Under the Lausanne treaty, non-Muslim minorities are entitled to operate their own schools and use their languages in these schools. The document also says that Turkish citizens who are members of non-Muslim minorities shall have the same political rights as Muslims. In the view of representatives of the minority groups, however, the rights guaranteed in the peace treaty are systematically violated.
At the moment, the Ecumenical Patriarchate is particularly critical of the law on private schools that was recently passed by the Turkish parliament. It stipulates that only those members of non-Muslim minorities who are also Turkish citizens may attend private schools. This provision has serious implications for the Patriarchate.
In Anagnostopoulos's opinion, the new law for all practical purposes means the end of the seminary on the island of Heybeli (Greek: Halki) located south of Istanbul in the Sea of Marmara. The Turkish government closed the seminary, where generations of Greek Orthodox priests had been trained, when it nationalized all private institutions of higher education in 1971.
In view of the dwindling number of Greeks with Turkish citizenship, teaching without foreign instructors and students would hardly be possible any more, even if the seminary were reopened.
The situation is also compounded by the fact that foreign priests of the Patriarchate are normally not granted residence and work permits. They are forced to enter Turkey as tourists. Furthermore, the Ecumenical Patriarch must be a Turkish citizen.
Hence, it is becoming increasingly difficult to find a suitable successor for Bartholomew I, who was born in 1940. According to Anagnostopoulos, only five of the sixteen Greek Orthodox metropolitans in Turkey are under 60 years old. Thus the very existence of the Patriarchate is threatened.
Why is there no sign of deterioration?
The theological seminary on the island of Heybeli is ideally situated on a small wooded hill. The entrance is locked. A Turkish flag flutters on the roof of the building. The Turkish guard opens the gate for the visitor only after conferring with the Greek Orthodox monks in the monastery located on the grounds.
The impressive building, which has been vacant for over 30 years, is in excellent condition, as is the magnificent garden. Inside as well, everything is clean; there is not the slightest sign of deterioration.
The classrooms look as though the seminarians had left them the night before. Only the desks date from a time long past. Obviously, great importance is attached to taking care of the property. There is a reason for this. The Ecumenical Patriarchate wants to prevent the Turkish government from being able to justify its persistent refusal to reopen the seminary with the argument that the building is in poor condition.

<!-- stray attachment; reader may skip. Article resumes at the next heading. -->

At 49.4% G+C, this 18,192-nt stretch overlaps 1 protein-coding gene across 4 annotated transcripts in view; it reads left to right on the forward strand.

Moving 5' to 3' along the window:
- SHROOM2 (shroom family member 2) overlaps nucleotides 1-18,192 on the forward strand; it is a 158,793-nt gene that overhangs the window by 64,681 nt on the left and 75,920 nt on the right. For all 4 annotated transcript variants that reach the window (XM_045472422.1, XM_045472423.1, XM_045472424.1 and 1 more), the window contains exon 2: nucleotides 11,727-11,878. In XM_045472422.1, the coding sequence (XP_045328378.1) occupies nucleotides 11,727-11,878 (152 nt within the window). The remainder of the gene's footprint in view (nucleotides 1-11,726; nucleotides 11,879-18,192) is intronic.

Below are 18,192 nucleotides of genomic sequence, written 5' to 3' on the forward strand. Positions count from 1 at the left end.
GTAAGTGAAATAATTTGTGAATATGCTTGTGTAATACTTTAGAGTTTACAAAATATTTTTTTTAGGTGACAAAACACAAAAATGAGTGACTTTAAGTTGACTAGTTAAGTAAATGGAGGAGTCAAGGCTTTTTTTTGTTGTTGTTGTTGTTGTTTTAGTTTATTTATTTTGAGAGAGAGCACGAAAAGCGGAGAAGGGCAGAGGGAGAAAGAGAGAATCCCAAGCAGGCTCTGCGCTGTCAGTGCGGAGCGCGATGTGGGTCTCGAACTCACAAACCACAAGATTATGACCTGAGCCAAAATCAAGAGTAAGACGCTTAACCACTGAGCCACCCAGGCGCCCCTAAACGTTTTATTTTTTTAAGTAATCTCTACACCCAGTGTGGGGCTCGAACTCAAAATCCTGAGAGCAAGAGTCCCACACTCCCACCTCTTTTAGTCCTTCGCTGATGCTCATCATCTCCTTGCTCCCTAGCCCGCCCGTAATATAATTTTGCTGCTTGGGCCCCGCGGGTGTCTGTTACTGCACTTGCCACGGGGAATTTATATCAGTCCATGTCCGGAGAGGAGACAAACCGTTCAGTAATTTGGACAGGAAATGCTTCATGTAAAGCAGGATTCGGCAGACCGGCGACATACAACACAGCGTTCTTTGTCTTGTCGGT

At the moment there is no indication that the government will yield on this issue, which is so vital for the future of the Ecumenical Patriarchate. The Patriarchate refuses to accept the assimilation of the seminary into the state-controlled University of Istanbul on the grounds that the seminary is not simply a theological university but an institution for training clergy. As such, it must remain independent.
There should not be any religious schools in a secular state such as Turkey, asserts Kemal Kerincsiz. He emphatically opposes reopening the seminary. Here as well, he senses a threat to the Turkish state.
He contends that Greece and the Patriarchate want to train "missionary agents" on the island of Heybeli, the same as before the Turkish war of independence. The goal is to "Christianize" Turkey and thus regain the territories in Asia Minor that were lost in 1922.
Demanding a reform of foundation law
Of course, by no means do all Turks agree with such conspiracy theories. Yet, despite its commitment to Turkey's EU integration and contrary to its verbal pledges, the government does little to bring the rights of Christian religious groups and non-Muslim minorities into line with European standards. The Ecumenical Patriarchate is not recognized as a legal entity.
It is not a legal personality and therefore is at the mercy of the state. Church property must be registered to religious foundations. Real estate belonging to foundations is still being expropriated, however. The Patriarchate has no chance to contest such encroachments in Turkish courts. If the state wants to confiscate church property, it always finds a pretext, says Anagnostopoulos. Thus, the Patriarchate is demanding a reform of foundation law and, with it, a clarification of the property issue.
The Ecumenical Patriarchate is one of the staunch supporters of Turkey's accession to the EU. It hopes for an improvement in the legal position of non-Muslim religious groups and minorities. Yet, particularly in this area, there has been little progress. Anagnostopoulos says he is finding it increasingly difficult not to lose hope.
© NZZ/Qantara.de 2006
This article was previously published in the Swiss daily Neue Zürcher Zeitung.
Translated from the German by Phyllis Anderson